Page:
Do not represent me, [if you feel the same] please ding, let’s see how many there are [15,825 dings]

A further sign that the thread was an object of censors’ attention came when the #2 comment was deleted, sometime after 04.49am on August 30. Posted by a reader in Singapore, it read:

Watching Xinwen Lianbo, or watching the Ministry of Oral Sex† make condemnations, only these are patriotic actions~ [4,640 dings]

† 口交部, playing on 外交部

On the Sina thread the pattern was similar, with 43,784 “participants” and only 443 comments. Though much lower than the 225:1 on the NetEase thread, this KIR of 100:1 is still easily big enough to suggest that comments were being screened. That’s because comment-to-participant ratios on Sina’s comment threads are usually much lower than on other major portals’ because Sina displays the most recent comments by default, rather than the most popular comments. Comments were either turned off or deleted on Tencent’s version of the “irrational patriotism” story.

Meanwhile Phoenix was leading with a different story titled, ‘Tang Jiaxuan: China and Japan should achieve three ‘do’s and three ‘don’ts’, which sat as a top headline for at least 12 hours from Wednesday evening to Thursday morning. The eponymous policy prescription that this article referred to was:

1.) do admit there are disputes, don’t deny them
2.) do shelve disputes, don’t intensify contradictions
3.) do things to aid stability, don’t do unilateral things to complicate or enlarge the disputes

The signs of rigging were even more obvious on the associated comment thread. Aside from a similarly unlikely prospect of nearly 31,000 “participants” generating a mere 162 comments as of Wednesday evening (KIR 191:1), comments mysteriously stopped coming in at exactly 7pm. They briefly restarted from 8.49pm until 8.56, before being switched off again for several hours.

The top comments were also jumbled up and out of order, for reasons i have yet to properly imagine (i would appreciate any suggestions regarding this riddle of course). Given all of the above, it could well have been the result of something fishy going on. These comments were deemed acceptable to appear as “top comments”:

1. In response to (4) below: Good, firmly ding [2914 recommends]

2. Resolutely oppose cooperation with Japan……… [2426]

3. Sovereignty over the Diaoyu Islands is indisputable. [1758]

4. Three wants and three don’t-wants:* want territory, don’t want selling out of the country in search of glory; want dignity, don’t want shameless retreating; want protection for popular protect-Diaoyu activities, don’t want harming of popular patriotic enthusiasm. [3152]*

5. Want: national dignity.* Want: territorial integrity. Want: recovery of the Diaoyu Islands. Do not want: negotiations with any country over sovereign territorial issues. Do not want: compromise with any hegemonic power. Do not want: to purchase Japanese goods. [902]

6. Do protect sovereignty, don’t shelve disputes. Do see the basic reality, do not harbour delusions. Do concentrate the people’s hearts, don’t scorn the popular will. [883]

7. {Sino-Japanese relations would improve if Japan was to apologise, recognise China’s sovereignty over Diaoyu, abandon its military cooperation with the US, renounce militarism…} [450]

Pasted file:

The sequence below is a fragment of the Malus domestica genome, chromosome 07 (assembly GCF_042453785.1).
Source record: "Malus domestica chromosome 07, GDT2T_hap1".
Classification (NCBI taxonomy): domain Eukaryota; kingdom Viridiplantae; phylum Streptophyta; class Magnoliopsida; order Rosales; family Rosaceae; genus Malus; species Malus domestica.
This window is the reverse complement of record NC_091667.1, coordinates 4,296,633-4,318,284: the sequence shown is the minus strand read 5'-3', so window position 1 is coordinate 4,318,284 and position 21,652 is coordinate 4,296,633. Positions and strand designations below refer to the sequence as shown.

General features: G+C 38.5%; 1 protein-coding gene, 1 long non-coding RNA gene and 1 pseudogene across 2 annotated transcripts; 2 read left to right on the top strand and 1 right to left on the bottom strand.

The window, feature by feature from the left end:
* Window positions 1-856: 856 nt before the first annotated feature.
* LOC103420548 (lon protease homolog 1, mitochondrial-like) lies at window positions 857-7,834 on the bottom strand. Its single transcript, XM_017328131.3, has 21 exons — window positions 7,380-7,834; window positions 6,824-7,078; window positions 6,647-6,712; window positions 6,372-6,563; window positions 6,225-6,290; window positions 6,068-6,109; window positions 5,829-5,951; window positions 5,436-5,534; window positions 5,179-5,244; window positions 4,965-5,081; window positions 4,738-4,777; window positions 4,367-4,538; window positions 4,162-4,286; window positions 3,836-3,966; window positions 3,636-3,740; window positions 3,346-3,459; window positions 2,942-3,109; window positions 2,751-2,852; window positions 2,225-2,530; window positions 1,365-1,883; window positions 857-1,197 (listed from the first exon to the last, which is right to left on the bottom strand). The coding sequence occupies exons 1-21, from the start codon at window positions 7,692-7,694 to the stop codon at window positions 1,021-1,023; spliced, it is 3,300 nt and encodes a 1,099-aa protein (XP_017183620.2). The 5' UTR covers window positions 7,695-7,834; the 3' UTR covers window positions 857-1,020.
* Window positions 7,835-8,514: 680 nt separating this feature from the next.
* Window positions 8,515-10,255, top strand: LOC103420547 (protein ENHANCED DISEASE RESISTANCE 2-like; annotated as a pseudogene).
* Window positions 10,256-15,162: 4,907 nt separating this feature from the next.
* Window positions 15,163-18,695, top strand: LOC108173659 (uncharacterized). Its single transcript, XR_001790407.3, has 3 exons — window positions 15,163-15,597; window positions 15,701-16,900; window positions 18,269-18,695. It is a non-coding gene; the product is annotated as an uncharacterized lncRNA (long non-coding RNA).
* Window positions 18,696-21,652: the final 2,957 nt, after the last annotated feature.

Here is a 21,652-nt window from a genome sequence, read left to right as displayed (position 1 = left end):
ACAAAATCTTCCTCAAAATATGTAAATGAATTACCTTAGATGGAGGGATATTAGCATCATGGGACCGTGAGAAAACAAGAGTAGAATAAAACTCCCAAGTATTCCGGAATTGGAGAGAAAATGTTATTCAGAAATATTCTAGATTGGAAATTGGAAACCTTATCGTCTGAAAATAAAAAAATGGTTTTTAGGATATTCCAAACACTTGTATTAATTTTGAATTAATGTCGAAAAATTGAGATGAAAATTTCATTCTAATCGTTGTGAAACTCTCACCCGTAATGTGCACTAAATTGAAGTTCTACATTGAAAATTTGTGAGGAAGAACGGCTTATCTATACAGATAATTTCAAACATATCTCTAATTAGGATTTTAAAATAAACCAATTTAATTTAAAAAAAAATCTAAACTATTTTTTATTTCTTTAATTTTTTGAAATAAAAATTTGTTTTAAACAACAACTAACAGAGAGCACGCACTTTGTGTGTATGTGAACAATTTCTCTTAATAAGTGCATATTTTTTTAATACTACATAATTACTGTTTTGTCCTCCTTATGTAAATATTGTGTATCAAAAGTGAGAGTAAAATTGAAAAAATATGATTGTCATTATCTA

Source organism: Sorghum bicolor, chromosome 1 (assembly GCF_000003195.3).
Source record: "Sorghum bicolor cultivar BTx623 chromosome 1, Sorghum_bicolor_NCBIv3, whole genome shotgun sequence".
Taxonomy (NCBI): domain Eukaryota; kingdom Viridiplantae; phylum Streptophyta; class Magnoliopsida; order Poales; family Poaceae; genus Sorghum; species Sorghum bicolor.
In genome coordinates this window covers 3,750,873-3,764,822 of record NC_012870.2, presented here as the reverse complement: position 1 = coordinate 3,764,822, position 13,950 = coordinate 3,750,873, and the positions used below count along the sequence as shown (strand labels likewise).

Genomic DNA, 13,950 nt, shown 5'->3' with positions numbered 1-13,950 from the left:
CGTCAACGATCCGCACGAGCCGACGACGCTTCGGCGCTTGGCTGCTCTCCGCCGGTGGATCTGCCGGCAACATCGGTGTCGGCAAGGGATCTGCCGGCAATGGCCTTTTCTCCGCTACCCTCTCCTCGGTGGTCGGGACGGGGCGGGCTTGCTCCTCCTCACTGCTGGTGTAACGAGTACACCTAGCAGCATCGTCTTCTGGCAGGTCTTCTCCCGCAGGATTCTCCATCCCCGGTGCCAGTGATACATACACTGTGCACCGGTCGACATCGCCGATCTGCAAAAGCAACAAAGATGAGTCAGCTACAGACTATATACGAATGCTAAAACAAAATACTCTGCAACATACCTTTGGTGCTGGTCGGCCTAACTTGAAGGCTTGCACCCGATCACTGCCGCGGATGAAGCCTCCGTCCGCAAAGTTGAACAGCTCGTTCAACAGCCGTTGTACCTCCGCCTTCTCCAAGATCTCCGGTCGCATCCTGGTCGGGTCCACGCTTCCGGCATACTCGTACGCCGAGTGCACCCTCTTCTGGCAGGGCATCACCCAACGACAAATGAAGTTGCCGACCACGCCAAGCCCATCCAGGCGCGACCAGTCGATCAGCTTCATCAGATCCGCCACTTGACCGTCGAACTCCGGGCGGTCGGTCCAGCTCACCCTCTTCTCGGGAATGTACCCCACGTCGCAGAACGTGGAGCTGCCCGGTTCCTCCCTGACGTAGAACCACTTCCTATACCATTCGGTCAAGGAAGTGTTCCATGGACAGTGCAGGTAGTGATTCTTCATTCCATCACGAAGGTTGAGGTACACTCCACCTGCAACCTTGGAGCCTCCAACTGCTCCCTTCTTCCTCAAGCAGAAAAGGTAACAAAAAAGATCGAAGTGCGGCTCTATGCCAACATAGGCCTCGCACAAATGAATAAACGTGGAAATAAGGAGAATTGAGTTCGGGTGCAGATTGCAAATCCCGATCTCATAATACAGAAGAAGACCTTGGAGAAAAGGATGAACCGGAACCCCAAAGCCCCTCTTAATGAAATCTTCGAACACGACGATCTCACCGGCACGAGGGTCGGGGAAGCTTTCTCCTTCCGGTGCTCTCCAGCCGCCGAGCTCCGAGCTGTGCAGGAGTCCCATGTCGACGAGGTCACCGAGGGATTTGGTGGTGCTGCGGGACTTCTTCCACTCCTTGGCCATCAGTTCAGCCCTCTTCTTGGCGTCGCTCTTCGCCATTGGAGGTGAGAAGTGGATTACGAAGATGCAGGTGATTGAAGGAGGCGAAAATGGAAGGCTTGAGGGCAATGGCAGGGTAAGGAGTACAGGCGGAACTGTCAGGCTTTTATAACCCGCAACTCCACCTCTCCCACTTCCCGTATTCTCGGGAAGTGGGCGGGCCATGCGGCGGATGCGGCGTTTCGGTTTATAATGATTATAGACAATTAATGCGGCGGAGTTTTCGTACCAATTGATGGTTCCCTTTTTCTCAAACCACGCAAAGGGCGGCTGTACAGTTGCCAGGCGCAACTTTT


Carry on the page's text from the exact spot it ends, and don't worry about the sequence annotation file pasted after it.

8. {The US has tacitly endorsed Japan’s position, so Japan has achieved its objective, and now it is telling China to think of the big picture. This will happen again and again.} [789]

9. [. . .] This means negotiating to maintain the status quo, then going back to your own country and punishing those who take the lead; and under such-and-such a name, suppressing the baodiao activities; then giving up. This is what you guys are thinking, isn’t it? [622]

10. [Rational is patriotic, impulsiveness harms the country.] <;;;;;;;;—- in response to
Presumably those 300,000+ compatriots tortured and killed in the Nanjing Massacre were quite rational, and not impulsive at all. [799]

* These comments played on the fact that the character 要, which Tang used to mean “do”, can also mean “want”.

This array of harsh criticisms begs the question: if there were significant numbers of posts being screened out, what could they have been saying? I’m not privy to that information at this point, of course, but i’d hazard a guess that it might go something like: “Tang Jiaxuan is a jolly good race traitor, and wouldn’t it be grand if Bogu Kailai were available to give him the Heywood treatment?”

Such compromised discussions are in many ways the most interesting kinds. The self-selected nature of online comments mean they can never reliably represent what “the netizens” think, much less carry the voice of the wider Chinese public. But when they are subject to interference they offer a possible indication of how the authorities want the voice of the public to appear, or not appear.

3 Comments on “Internet censors step in to protect Tang Jiaxuan?”

  1. […] heavily censored. Phoenix’s has 25,000+ participants but only 92 comments (representing a KimLove Credibility Ratio well above 250:1), the latest of which was posted at exactly 20.00 last night: Firmly endorse […]

  2. […] for war in the South China Sea in September 2011, and unlike some other portals, it did not portray Tang Jiaxuan’s comments about the recent flag-snatching incident involving the Japanese ambassador’s car as […]

  3. […] 173,000+ and 145,000+ participants purportedly producing only 1169 and 493 comments respectively (KIR 148:1 and 295:1), there were exactly zero expressions of support for Liu Yuan that i found. Was […]